Amicus Therapeutics (Nasdaq: FOLD), a global biotechnology company focused on discovering, developing and delivering novel medicines for rare metabolic diseases, announced today regulatory and clinical advancements in its development program AT-GAA for Pompe disease.
During the third quarter, Amicus held a Type C meeting with the United States Food and Drug Administration (FDA) in order to discuss the regulatory path for AT-GAA. Specifically, Amicus sought input on the design of a pivotal study for full approval for AT-GAA, other supplemental clinical studies in Pompe disease patients, and whether Amicus may pursue an Accelerated Approval pathway in the United States at this time. Amicus has now received final written minutes from the Type C meeting, in which the FDA noted “the importance of expediting new treatments to Pompe patients as fast as possible.” Amicus has incorporated key elements of feedback from the FDA, including the Type C meeting, along with the prior scientific advice received from the European Medicines Agency (EMA) and plans to initiate a pivotal study in 2H18.
The planned pivotal study, which will compare AT-GAA to the current standard of care, is expected to enroll approximately 100 total Pompe patients. Amicus intends to include both ERT-switch patients and ERT treatment-naïve patients in this single pivotal study to support full approval. The primary endpoint will be 6-minute walk with a primary treatment period of up to 12 months. Patients will be eligible to enroll directly into the pivotal study without participating in the observational study (POM-003). Patients currently enrolled in study POM-003 will be eligible for the pivotal study as well. Amicus also intends to initiate studies in additional patient populations, including pediatric Pompe patients, in 2019.
With respect to the U.S. regulatory pathway, the FDA also indicated that the current clinical package is not sufficient to support Accelerated Approval. Amicus Therapeutics intends to continue to generate data to support further discussions on a potential pathway for Accelerated Approval with the FDA in 2019, including:
Data from up to 10 additional ERT-switch patients in a new Cohort 4 as part of the ongoing Phase 1/2 study (data expected in 2019)
Presentation of longer-term clinical data out to 18-months for the 19 original Phase 1/2 patients (data expected in 2H 2018)
Completion of a retrospective natural history study in approximately 100 ERT-treated Pompe patients (data expected in 2H 2018)
John F. Crowley, Chairman and Chief Executive Officer of Amicus Therapeutics, Inc., stated, “We look forward to initiating the Pompe pivotal trial this year following collaborative discussions with regulators in the U.S. and the EU. We continue to take steps forward in this vitally important program and will significantly enhance the body of clinical data for AT-GAA through the upcoming pivotal study as well as through ongoing clinical studies over the coming months. We look forward in the near term to sharing the latest clinical results from the ongoing Phase 1/2 study at the World Muscle Society in early October. Our commitment remains the same as it has always been since we initiated the development of our Pompe cell line -- to deliver this potential new therapy to as many people living with Pompe disease as soon as possible.”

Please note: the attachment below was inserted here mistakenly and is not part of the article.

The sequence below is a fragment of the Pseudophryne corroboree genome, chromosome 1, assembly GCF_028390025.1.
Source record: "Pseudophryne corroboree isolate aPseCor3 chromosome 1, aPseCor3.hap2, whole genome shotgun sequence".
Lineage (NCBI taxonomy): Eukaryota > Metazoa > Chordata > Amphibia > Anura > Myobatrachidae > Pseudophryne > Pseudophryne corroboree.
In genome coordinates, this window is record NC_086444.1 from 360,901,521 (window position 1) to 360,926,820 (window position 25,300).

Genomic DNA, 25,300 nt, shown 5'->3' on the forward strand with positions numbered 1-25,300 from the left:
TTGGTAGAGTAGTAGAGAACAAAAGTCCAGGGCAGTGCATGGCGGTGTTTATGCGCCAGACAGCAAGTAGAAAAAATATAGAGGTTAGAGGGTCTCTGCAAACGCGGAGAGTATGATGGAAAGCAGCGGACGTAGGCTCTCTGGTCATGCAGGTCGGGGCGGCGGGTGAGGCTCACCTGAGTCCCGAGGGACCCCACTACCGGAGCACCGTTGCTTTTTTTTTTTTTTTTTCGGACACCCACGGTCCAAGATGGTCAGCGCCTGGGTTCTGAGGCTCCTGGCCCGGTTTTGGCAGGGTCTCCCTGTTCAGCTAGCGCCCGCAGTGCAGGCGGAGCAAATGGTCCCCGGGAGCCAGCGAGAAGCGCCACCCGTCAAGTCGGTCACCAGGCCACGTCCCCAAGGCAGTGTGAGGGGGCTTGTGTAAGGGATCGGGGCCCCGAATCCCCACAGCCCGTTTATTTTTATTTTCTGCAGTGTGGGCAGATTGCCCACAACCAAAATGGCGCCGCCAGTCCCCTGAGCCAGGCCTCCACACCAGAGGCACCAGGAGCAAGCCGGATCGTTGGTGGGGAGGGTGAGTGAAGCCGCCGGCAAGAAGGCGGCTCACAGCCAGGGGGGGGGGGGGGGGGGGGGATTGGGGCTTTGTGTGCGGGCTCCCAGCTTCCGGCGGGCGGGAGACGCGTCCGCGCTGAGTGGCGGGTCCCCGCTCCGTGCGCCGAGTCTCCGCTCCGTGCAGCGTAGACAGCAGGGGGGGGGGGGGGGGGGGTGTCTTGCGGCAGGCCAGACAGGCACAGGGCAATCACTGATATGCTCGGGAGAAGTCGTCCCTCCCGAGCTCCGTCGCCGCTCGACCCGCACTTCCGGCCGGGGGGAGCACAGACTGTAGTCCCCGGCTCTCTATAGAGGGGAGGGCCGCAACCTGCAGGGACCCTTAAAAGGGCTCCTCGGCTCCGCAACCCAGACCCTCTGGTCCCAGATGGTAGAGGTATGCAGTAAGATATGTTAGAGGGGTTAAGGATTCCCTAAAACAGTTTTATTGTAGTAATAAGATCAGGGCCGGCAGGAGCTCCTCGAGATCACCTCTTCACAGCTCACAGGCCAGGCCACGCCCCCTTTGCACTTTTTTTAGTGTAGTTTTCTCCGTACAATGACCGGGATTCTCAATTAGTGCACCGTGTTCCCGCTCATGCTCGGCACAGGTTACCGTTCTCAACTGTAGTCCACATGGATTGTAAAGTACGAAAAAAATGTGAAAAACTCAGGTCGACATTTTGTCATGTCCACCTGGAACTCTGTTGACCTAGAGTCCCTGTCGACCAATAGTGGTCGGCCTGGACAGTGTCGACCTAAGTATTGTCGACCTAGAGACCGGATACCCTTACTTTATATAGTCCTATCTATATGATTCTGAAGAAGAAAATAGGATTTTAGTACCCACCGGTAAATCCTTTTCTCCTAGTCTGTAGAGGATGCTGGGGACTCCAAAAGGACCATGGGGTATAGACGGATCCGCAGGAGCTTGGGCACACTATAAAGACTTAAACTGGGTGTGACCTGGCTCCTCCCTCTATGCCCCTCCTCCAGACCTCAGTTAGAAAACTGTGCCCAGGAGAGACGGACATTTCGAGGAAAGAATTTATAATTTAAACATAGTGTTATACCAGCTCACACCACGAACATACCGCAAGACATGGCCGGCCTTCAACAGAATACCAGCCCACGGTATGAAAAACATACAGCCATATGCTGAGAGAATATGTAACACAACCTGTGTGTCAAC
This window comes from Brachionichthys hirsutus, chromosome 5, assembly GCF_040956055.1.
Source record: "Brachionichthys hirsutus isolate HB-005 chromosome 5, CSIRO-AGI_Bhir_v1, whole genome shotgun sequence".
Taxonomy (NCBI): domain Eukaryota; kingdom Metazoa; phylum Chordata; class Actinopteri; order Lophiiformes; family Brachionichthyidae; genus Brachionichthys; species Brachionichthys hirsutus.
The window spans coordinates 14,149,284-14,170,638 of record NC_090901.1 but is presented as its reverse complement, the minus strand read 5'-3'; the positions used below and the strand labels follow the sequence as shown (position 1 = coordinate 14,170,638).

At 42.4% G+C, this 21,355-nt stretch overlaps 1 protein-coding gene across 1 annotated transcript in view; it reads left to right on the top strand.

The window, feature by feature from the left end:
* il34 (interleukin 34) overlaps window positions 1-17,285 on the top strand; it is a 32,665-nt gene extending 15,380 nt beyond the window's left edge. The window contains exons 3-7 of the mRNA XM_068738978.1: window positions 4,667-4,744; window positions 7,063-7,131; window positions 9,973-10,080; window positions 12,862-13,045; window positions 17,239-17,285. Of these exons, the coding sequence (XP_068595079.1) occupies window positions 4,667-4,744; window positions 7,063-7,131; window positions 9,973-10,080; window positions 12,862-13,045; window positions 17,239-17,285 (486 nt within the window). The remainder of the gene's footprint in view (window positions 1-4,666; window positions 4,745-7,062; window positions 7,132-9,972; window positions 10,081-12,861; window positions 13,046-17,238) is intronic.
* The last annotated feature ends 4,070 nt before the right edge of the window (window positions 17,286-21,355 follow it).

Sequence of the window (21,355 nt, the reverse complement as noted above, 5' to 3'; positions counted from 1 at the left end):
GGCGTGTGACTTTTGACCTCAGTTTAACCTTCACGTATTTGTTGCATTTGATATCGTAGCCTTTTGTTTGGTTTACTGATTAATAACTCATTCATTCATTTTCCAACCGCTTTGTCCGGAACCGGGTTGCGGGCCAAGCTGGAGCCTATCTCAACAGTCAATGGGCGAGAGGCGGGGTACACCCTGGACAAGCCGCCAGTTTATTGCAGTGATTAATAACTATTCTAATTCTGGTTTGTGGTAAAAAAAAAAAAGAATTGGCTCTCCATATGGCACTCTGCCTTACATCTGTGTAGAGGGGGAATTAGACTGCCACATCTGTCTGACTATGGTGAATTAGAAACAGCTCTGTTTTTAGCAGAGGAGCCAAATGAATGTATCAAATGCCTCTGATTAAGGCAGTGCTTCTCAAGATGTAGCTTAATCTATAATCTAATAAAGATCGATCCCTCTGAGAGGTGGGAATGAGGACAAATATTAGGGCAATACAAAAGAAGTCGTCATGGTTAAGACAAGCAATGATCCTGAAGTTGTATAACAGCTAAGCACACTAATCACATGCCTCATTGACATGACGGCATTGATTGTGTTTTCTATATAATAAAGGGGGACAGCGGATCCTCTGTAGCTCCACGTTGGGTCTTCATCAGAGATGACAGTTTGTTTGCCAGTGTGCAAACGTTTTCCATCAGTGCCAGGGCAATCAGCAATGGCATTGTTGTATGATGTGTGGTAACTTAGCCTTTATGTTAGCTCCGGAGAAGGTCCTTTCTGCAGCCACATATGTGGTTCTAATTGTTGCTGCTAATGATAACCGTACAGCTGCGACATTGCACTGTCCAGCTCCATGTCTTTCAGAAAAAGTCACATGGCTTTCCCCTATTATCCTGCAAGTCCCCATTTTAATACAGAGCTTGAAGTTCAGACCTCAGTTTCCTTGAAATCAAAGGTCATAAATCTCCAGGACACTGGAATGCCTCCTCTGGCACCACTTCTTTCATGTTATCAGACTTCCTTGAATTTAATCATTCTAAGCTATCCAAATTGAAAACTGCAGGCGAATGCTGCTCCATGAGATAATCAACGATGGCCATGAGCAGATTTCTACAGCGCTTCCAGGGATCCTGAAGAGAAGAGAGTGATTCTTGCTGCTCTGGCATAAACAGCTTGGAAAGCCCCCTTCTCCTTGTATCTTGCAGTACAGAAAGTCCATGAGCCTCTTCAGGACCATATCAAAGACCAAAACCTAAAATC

About AT-GAA (ATB200/AT2221)
AT-GAA is an investigational therapy that consists of ATB200, a unique recombinant human acid alpha-glucosidase (rhGAA) enzyme with optimized carbohydrate structures, particularly mannose-6 phosphate (M6P), to enhance uptake, co-administered with AT2221, a pharmacological chaperone. In preclinical studies, AT-GAA was associated with increased tissue enzyme levels, reduced glycogen levels in muscle, and improvements in muscle strength. Amicus Therapeutics is currently conducting a global Phase 1/2 study (ATB200-02) to evaluate the safety, tolerability, pharmacokinetics (PK) and pharmacodynamics of AT-GAA.
About Pompe Disease
Pompe disease is an inherited lysosomal storage disorder caused by deficiency of the enzyme acid alpha-glucosidase (GAA). Reduced or absent levels of GAA leads to accumulation of glycogen in cells, which is believed to result in the clinical manifestations of Pompe disease. Pompe disease can be debilitating, and is characterized by severe muscle weakness that worsens over time. Pompe disease ranges from a rapidly fatal infantile form with significant impacts to heart function to a more slowly progressive, late-onset form primarily affecting skeletal muscle. It is estimated that Pompe disease affects approximately 5,000 to 10,000 people worldwide.